You'll get all the info you need on these unusual tours (in which you're driven around the city for a tour and then into the Charles River for a cruise) at their Web site.
Try the Boston Athletic Association's Web site
It's named for Boston, England, which had a sizeable population of Puritans - the people who settled the place. "Boston" itself is a shortening of "St. Botolph's Town." Also, the original name for Boston was Tremontaine, in honor of the three hills that were the first thing you would see on the Shawmut Peninsula. Two of the hills no longer exist (they were flattened in part to supply fill for the Back Bay); the third is Beacon Hill, which itself was shortened. The original name survives in Tremont Street. You can read more about the original Boston on the U.K. version of Boston Online.
Back in colonial days, a favorite Boston food was beans baked in molasses for several hours. Back then, Boston was sort of awash in molasses - it was part of the "triangular trade" in which slaves in the Caribbean grew sugar cane to be shipped to Boston to be made into rum to be sent to West Africa to buy more slaves to send to the West Indies. Even after the end of this practice, Boston continued as big rum producing city - the Great Molasses Flood of 1919 (which killed 21), ocurred when a tank holding molasses for rum production exploded.
Today, Boston baked beans are something of a rarity - there are no companies in the city making it and only a few restaurants serve it. If you want to try it yourself, here's a Boston baked beans recipe
Yes. On Jan. 21, 1919, 21 people died when a large molasses tank exploded in the North End. See The Wicked Good Guide to Bizarro Boston for more details.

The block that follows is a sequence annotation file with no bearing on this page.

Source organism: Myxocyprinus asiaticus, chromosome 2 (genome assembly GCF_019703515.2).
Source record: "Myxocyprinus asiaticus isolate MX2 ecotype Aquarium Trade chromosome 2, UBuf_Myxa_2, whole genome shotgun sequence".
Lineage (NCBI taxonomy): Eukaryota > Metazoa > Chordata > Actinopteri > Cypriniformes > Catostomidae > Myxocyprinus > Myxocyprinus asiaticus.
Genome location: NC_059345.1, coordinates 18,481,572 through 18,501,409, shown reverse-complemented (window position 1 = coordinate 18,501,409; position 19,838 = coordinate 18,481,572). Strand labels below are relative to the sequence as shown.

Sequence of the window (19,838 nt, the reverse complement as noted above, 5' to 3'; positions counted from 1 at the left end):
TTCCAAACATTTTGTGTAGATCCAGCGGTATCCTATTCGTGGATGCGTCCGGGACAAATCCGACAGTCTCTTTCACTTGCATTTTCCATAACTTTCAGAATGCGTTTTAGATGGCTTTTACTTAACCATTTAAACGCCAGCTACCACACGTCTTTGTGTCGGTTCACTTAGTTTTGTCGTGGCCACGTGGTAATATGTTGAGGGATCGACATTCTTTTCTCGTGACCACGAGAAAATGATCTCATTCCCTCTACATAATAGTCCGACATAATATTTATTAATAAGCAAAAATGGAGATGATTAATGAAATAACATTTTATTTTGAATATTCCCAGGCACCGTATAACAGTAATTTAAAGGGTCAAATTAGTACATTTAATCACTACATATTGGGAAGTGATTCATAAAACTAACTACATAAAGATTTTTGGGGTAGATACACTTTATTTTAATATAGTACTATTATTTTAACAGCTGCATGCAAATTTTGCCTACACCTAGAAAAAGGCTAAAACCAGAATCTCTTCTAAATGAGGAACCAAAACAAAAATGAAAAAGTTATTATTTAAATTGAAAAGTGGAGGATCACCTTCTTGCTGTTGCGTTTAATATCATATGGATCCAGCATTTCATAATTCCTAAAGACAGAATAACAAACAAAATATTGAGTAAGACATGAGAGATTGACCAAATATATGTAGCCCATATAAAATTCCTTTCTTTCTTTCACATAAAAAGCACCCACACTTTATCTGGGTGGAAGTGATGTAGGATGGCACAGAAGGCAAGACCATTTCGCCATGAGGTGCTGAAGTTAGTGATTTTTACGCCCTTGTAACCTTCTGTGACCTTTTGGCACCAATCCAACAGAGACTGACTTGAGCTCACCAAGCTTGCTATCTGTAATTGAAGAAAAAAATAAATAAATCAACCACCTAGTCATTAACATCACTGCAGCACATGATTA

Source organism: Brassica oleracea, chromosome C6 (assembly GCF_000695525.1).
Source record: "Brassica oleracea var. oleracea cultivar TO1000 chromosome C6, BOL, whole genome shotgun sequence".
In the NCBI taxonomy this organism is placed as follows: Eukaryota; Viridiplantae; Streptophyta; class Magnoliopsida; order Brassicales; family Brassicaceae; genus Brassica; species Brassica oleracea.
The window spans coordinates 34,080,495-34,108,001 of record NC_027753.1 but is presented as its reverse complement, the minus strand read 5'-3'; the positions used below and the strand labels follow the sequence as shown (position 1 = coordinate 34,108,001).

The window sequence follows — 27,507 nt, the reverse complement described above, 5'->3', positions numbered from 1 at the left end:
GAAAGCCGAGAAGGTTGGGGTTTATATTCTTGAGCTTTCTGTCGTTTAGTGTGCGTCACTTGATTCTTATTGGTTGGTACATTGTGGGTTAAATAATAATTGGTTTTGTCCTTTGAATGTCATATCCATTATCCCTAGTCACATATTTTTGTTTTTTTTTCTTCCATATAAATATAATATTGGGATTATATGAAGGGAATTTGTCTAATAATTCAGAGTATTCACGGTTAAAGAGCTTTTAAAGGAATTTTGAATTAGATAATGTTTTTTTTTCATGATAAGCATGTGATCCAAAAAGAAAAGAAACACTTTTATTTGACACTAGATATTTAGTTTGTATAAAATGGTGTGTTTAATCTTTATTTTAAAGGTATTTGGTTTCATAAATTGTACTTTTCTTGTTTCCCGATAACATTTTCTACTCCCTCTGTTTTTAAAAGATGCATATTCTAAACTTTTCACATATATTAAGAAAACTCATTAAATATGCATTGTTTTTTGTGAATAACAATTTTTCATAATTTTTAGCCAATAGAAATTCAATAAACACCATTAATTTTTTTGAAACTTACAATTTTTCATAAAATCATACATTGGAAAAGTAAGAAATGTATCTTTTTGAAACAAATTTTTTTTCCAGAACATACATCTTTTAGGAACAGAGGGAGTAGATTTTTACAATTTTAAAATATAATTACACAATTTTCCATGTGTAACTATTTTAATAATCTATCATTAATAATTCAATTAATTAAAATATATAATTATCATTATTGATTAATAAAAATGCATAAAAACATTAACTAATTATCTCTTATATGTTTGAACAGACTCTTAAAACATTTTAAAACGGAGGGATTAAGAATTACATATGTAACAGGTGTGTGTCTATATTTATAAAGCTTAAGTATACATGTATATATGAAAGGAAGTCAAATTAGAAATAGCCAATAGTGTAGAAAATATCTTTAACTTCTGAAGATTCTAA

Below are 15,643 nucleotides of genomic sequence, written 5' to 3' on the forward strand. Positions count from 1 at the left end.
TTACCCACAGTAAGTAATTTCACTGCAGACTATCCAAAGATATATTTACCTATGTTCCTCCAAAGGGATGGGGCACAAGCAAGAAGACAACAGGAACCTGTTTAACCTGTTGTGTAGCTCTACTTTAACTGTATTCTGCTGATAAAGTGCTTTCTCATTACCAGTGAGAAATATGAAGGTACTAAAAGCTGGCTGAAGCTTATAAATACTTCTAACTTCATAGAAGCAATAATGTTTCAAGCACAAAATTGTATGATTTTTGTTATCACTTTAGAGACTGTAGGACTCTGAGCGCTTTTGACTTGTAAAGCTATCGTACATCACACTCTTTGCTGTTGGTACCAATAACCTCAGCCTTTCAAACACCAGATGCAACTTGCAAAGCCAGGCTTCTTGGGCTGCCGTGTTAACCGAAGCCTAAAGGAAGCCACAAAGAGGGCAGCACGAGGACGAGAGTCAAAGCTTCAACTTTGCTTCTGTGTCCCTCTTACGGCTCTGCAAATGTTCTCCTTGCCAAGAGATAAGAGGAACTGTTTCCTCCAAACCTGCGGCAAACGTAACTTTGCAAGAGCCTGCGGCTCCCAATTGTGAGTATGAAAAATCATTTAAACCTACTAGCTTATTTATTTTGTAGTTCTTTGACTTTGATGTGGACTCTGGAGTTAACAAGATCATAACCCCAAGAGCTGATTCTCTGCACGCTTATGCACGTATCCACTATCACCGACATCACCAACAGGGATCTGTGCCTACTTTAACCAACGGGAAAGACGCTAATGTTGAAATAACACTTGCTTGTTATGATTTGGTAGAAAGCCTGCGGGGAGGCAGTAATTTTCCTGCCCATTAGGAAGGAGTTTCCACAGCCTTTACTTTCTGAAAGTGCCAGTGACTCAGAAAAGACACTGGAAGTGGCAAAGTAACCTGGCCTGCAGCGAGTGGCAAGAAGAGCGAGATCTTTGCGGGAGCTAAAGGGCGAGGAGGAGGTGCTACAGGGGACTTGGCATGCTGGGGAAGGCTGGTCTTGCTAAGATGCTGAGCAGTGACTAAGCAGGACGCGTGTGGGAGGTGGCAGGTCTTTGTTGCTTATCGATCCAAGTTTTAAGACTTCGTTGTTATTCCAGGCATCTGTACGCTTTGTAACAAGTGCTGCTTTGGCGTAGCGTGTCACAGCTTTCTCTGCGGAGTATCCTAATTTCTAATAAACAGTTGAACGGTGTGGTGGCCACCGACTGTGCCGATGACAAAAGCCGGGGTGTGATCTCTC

It was the last time the Red Sox won the World Series - before 2004, that is (Yankees suck). A year later, Sox owner Harry Frazee sold Babe Ruth's contract to the Damnyankees (so he could finance a play on Broadway, of all things). This started the Curse of the Bambino, under which the Sox supposedly could never again win the World Series. Hah!
That would be Crispus Attucks, a freed slave living in Framingham. Read more about the Massacre.
What's the rhyme for deciphering the weather lights on the old Hancock Building?
Goldrush (thanks to GF for the answer). For what it's worth, Pablo's donkey's name was Chiquita Marquita Lolita Pappita Rosita Juanita Lopez (from ''Rex Trailer: The Boomtown Years'' by Shirley Kawa-Jump; Covered Bridge Press).
It's called "The Partisans" and was scultped by Andrzei Pitynski in 1979. It's a tribute to guerilla freedom fighters.
There are a number of schools and institutes that teach English in Boston, many with residential programs. Here's a list.
By applying at the parking-permit window at City Hall.
They're free, but you'll need to supply proof of residency, which the city defines as a recent credit-card or utility bill (nope, they won't accept driver's licenses or car registrations!). Yes, this can present a problem if you've just moved in. Fortunately, the city issues temporary permits. You'll also have to pay off any outstanding Boston parking tickets. And you have to apply in person at City Hall.
Get more details or call (617) 635-4410. Note: A permit doesn't guarantee you a space. All it guarantees is that if you park on a street with resident-only signs, you won't get a ticket. It's a good idea to brush the snow off your windshield so that the sticker is showing; meter maids have been known to ticket cars if they can't see the permit; no, they won't wipe off the snow to check.
Legally, the person already in the rotary. Longtime residents will tell you that, in practical terms, the person in the oldest car with the most dents has the right of way.
Trash day varies from neighborhood to neighborhood (and even street to street), so ask a neighbor. The city runs a fairly extensive curbside recycling program - you can recycle newspapers, aerosol cans, plastics of various kinds, glass bottles, cardboard, etc. (but not stuff like paint). Get more recycling details